The New Republic has an interesting article on the role of business schools in the trend of dwindling talent pool for managing manufacturing firms. (“Upper mismanagement”, 2009, hat tip to Rebecca Grossman-Cohen for sending it).
The article’s secondary title is “Why can’t Americans make things?” and the answer quickly follows “Two words: business school.” Business schools became the scapegoat for everything that is bad in the American economy (and the global economy in general). So after the entire wave of “Who should we blame for the financial crisis… business schools” (Why Business Schools Are to Blame for the Crisis?”,among others), this article was not that surprising. The main claim that the article is making is that
Since 1965, the percentage of graduates of highly-ranked business schools who go into consulting and financial services has doubled, from about one-third to about two-thirds. And while some of these consultants and financiers end up in the manufacturing sector, in some respects that’s the problem.”
No surprise then that, over time, the faculty and curriculum at the Harvards and Stanfords of the world began to evolve. “If you look at the distribution of faculty at leading business schools,” says Khurana, “they’re mostly in finance. … Business schools are responsive to changes in the external environment.” Which meant that, even if a student aspired to become a top operations man (or woman) at a big industrial company, the infrastructure to teach him didn’t really exist.”
While the latter is clearly correct, this is only half the truth. The other part is that in these 40- something year’s business schools managed to significantly improve their operations management departments (at the expense of engineering schools), so as an operations professor I find the claim that infrastructure doesn’t exist quite absurd. For example: Wharton has one of the most impressive departments in operations management with the editor of the flagship journal (who is also a blogger himself), and a top-notch faculty and phd program. Students definitely have access to high-level research and teaching in this area. I hope the MBA students in Wharton take advantage of that, but I am quite sure that the minority of the student chooses to specialize in manufacturing. The same can be said about other peer schools such as Columbia, Stanford and Duke who specialize in finance and marketing yet have excellent operations management departments.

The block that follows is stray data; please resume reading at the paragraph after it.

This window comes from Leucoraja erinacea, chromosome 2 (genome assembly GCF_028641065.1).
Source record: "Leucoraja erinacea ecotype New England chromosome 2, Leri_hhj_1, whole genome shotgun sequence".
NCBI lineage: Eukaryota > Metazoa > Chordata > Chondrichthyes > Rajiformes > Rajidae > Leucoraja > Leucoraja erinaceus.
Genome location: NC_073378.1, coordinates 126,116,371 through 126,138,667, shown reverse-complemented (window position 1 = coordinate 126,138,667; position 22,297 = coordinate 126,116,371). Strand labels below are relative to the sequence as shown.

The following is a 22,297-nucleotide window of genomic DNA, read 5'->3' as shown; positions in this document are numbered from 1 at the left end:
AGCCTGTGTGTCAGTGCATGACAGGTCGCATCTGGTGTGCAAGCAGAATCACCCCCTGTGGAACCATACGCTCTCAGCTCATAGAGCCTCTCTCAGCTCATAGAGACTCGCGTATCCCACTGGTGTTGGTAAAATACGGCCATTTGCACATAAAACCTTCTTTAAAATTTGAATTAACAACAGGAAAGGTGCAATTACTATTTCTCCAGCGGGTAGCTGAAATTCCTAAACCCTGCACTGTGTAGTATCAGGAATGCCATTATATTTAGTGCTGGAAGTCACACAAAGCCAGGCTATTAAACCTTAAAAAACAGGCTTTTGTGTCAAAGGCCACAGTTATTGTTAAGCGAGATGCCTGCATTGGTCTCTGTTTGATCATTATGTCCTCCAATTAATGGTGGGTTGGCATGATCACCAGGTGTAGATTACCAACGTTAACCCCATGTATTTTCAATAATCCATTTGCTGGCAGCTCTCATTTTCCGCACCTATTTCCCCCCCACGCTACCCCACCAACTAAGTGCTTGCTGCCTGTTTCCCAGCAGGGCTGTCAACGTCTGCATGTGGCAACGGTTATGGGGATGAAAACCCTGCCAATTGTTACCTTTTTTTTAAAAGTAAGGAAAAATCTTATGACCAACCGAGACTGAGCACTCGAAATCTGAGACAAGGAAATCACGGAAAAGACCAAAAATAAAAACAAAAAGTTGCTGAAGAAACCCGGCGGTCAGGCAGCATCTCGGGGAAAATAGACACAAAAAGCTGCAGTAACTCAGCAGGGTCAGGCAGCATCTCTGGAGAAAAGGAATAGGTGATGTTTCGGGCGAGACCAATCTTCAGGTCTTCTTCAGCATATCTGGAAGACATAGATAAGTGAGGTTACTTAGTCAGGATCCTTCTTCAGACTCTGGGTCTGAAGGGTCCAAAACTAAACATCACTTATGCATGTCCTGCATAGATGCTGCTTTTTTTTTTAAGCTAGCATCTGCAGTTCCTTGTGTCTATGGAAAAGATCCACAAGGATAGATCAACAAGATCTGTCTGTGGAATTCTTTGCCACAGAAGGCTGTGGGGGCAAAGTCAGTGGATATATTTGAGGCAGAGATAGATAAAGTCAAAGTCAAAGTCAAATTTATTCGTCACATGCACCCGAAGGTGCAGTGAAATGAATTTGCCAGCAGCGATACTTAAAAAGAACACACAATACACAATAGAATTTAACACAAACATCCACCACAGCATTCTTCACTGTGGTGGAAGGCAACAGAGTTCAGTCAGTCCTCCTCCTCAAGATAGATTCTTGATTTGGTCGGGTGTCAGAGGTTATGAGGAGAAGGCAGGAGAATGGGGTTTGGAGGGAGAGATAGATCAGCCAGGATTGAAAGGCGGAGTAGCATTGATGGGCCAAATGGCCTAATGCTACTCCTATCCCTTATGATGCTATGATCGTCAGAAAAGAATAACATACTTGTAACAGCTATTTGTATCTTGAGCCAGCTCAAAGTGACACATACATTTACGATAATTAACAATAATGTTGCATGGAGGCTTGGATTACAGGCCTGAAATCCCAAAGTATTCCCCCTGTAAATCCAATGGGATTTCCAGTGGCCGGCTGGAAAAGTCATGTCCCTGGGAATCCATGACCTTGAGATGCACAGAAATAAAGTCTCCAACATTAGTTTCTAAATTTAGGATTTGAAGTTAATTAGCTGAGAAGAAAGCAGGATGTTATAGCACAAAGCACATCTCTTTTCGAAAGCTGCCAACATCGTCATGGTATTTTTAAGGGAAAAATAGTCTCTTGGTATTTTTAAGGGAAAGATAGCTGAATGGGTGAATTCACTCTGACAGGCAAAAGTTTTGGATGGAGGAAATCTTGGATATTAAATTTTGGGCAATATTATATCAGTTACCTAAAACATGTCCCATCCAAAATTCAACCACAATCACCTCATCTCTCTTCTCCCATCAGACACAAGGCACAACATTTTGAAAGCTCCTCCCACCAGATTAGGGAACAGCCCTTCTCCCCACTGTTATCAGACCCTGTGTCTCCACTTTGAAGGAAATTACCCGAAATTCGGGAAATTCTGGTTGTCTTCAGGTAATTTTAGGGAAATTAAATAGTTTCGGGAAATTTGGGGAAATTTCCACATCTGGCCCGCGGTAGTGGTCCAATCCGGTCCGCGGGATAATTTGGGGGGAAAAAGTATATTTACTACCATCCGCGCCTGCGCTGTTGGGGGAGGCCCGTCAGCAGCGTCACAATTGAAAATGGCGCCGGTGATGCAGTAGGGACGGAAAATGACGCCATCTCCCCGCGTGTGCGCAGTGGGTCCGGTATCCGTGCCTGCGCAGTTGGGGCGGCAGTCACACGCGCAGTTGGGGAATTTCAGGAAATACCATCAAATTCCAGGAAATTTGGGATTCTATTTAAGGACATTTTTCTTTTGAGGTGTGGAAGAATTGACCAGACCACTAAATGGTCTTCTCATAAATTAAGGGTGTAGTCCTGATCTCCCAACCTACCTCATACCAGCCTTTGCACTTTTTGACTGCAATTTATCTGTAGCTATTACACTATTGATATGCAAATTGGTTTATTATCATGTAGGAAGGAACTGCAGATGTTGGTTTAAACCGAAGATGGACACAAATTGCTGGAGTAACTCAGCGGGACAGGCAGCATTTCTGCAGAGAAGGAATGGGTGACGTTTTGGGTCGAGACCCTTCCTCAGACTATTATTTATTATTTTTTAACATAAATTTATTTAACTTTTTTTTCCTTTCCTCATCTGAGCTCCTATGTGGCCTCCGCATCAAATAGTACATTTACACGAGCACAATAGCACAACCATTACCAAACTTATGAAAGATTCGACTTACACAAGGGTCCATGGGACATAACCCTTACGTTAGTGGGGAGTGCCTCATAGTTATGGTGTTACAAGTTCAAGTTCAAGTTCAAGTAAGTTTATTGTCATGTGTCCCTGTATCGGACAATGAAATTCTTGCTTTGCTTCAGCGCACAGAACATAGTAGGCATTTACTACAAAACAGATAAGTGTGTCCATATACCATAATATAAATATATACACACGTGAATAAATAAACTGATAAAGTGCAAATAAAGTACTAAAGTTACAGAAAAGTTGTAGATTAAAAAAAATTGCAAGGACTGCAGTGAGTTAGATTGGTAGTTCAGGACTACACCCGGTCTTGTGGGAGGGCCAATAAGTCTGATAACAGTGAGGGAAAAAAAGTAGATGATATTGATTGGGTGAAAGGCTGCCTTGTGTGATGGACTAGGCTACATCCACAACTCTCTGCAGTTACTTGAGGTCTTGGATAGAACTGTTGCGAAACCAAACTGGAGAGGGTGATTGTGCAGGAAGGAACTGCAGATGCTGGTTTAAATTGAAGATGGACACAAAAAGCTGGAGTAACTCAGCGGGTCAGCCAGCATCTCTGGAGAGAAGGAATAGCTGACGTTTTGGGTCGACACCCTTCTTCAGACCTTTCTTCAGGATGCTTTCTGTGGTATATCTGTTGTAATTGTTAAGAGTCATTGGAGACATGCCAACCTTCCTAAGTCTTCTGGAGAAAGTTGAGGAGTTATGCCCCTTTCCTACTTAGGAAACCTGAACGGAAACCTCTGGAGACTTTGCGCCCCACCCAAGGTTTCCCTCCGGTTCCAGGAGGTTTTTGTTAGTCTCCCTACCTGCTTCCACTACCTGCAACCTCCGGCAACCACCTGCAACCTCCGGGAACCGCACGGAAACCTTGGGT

The article is making many good points, and I think it is fairly easy to understand why students choose to specialize in areas such a finance in which you can move easily from one industry to another and from investment-banking to private-equity to corporate-type jobs. It is also easy to understand why many go and work for a few years in consulting. In the modern economy, one pays a high premium for mobility, where the ability to transfer knowledge from one job to another allows you to hedge against long (and short-term) uncertainty. Even in our operations classes, where we discuss process improvement, we praise the ability to build safety networks. A consulting job allows one to build a tool-kit that can serve him/her well in multiple industries and jobs. All of these are rational choices that say more about the economy and less about the schools.
(Here it is also important to note that one can specialize in any area, including finance and operations and work at a consulting firm – so one cannot just look at jobs and infer from them the area of specialty of the graduating class).
The other part of the story that is not being mentioned in the article is that business schools looked very different 40 years ago. Even when people specialized in operations – it meant that they knew how to read production schedules but had very little knowledge about the strategic side of operations. I am not convinced that even an operation manager is not better off knowing corporate finance than knowing the nitty-gritty of production.